Tag Archives: Fake Whisky

Market Watch – Jan & Feb 2017

Macallan 18 Values Soften and Diageo Silent-Still Heavyweights Dip Amid a Mixed Start to the Year.

The first two months of 2017 have been something of a mixed bag for whisky values. There was always a certain air of inevitability around a re-trace of Macallan 18 year olds following 2016’s rapid gains. The vintage 18’s older Anniversary Malt siblings, however, continue to climb.

Following 2016’s emerging trend, the market seemingly continues to de-value the scarcity of silent stills – Values for both the Port Ellen Index and the Brora Index have fallen in February with significant volatility continuing, if not increasing across both indices. On a year to date basis, the Brora index is the worst performing of the key indices.

February was also the first month to see a year-on-year decline in the number of bottles hitting auction in the UK. February 2016 saw 5,360 bottles of Scotch sold at auction in the UK where February 2017 saw 4,980. Worthy of note is Scotch Whisky Auctions held their first 0% sellers commission auction back in Feb 2016, so there was a correspondingly huge increase in volumes from the Glasgow auctioneers.

Whereas year on year volumes declined by -7.09% it was a very different story for overall values. Again, comparing February 2016 to February 2017, the £ value hitting the open market increased by 31.06% from £1,131,512 to £1,482,991. This is to be fully expected noting the quantum shift in prices through 2016.

Index Performance.

The key Rare Whisky 101 indices ranked in order of performance for February and also year to date are –


The broadest measure of the market, the Apex1000 Index, highlights continued positivity with the holistic picture showing good upside… >2% gains have been experienced in both January and February. The Rare Malts Selection Index looks to be experiencing accelerating growth. The Rare Malts had a great 2016 with early 2017 results suggesting this cult collectible series has further to climb.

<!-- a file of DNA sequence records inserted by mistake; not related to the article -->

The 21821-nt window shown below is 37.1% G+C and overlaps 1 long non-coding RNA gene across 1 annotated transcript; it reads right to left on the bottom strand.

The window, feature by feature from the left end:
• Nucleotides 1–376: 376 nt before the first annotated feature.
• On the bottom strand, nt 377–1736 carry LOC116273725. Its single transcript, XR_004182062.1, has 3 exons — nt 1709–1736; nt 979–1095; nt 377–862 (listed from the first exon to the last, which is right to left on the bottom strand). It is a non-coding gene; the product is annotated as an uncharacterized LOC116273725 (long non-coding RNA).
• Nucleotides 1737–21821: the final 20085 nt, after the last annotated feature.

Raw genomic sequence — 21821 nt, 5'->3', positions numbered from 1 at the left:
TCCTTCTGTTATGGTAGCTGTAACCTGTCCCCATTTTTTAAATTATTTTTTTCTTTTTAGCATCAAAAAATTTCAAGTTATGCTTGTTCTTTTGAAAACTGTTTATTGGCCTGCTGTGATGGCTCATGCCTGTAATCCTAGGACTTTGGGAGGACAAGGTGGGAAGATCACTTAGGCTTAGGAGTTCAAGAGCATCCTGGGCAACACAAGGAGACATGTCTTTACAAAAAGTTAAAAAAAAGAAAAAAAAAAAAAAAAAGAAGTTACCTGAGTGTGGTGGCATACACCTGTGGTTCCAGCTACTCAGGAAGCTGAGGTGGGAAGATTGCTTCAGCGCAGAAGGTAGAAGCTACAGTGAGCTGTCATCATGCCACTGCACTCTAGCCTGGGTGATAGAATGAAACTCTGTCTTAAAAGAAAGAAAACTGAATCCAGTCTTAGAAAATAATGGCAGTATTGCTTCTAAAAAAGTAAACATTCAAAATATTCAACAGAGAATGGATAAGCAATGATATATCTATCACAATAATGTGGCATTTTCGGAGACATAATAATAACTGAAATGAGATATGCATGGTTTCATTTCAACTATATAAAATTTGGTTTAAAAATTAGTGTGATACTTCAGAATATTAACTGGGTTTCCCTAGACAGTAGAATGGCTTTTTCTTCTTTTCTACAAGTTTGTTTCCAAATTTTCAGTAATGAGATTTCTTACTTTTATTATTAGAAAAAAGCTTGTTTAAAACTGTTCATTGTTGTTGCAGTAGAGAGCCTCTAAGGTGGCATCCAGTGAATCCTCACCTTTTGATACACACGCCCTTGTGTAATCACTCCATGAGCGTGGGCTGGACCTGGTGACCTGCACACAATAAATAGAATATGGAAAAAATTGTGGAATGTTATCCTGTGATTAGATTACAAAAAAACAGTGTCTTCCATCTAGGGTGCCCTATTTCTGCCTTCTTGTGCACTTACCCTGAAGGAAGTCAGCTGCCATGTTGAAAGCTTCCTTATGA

The Vintage 50 Index also highlights the growth in interest for significantly aged, vastly rare Scotch with it’s second highest monthly increase in over three years. This months result was only bettered by a 5.82% increase in September 2016.

Despite a softening of Macallan 18 values, the ‘M’ distillery still leads the pack with the vintage Anniversary Malts advancing. Looking at the indices side by side shows they’re almost on par again with the Macallan 18 index standing at 553.82 and the Macallan 25 index at 538.55.


Port Ellen and Brora show exceptional peaks and troughs across both indices. This suggests both are being governed by the collectors market. We typically see a spike as a collector is missing one or two releases from a full ‘set’, thereafter the market returns to normality. Despite the inherent spiky nature of these indices, the general trend does still remain positive.


To some degree it will also be important to see what Diageo do with pricing for the 2017 release of Port Ellen and Brora (if, indeed there is one). On the secondary market, the trend seems to be the more retail prices are inflated, the more volatility creeps into the market. 2016’s Port Ellen Special Release saw relative retail price stability; so we find ourselves asking if the retail ask price is increased this year, how far will/can it go before the normal dynamics of the market simply snap and consumers walk away?

Elsewhere in the market, it’s fantastic to see London-based Whisky.Auction manage to bust a substantial haul of fake whisky. For those interested and/or invested in the secondary market for rare whisky this issue will become ever more prolific with prices at all-time highs. If there’s one person producing fakes in the UK, there’s a terrible certainty more will be doing the same.

In summary, for the early part of the year, from a collecting perspective, It’s fascinating to see silent stills moving out of the limelight in favour of producing distilleries. Will this trend continue or has the market simply paused for breath, thus providing a good time to acquire any remaining bottles from silent stills? Rarity certainly suggests buying up remaining bottles from silent stills, but, in some cases is liquid quality letting the team down? … A polarising start to the year.

Rare Whisky Review – Feb. 2017

In our first rare whisky review of 2017, what we’re seeing is continuation.

That might sound a little dull… continuation suggests nothing’s changing, the status quo remains the same. To some degree that’s right, however, what we’re seeing in early 2017 is far from boring. Two things at this early stage of the year –

One – there looks to be little slowing in the increase in values for the right bottles.

Two – the number of fakes in the market is increasing.

Positive’s first.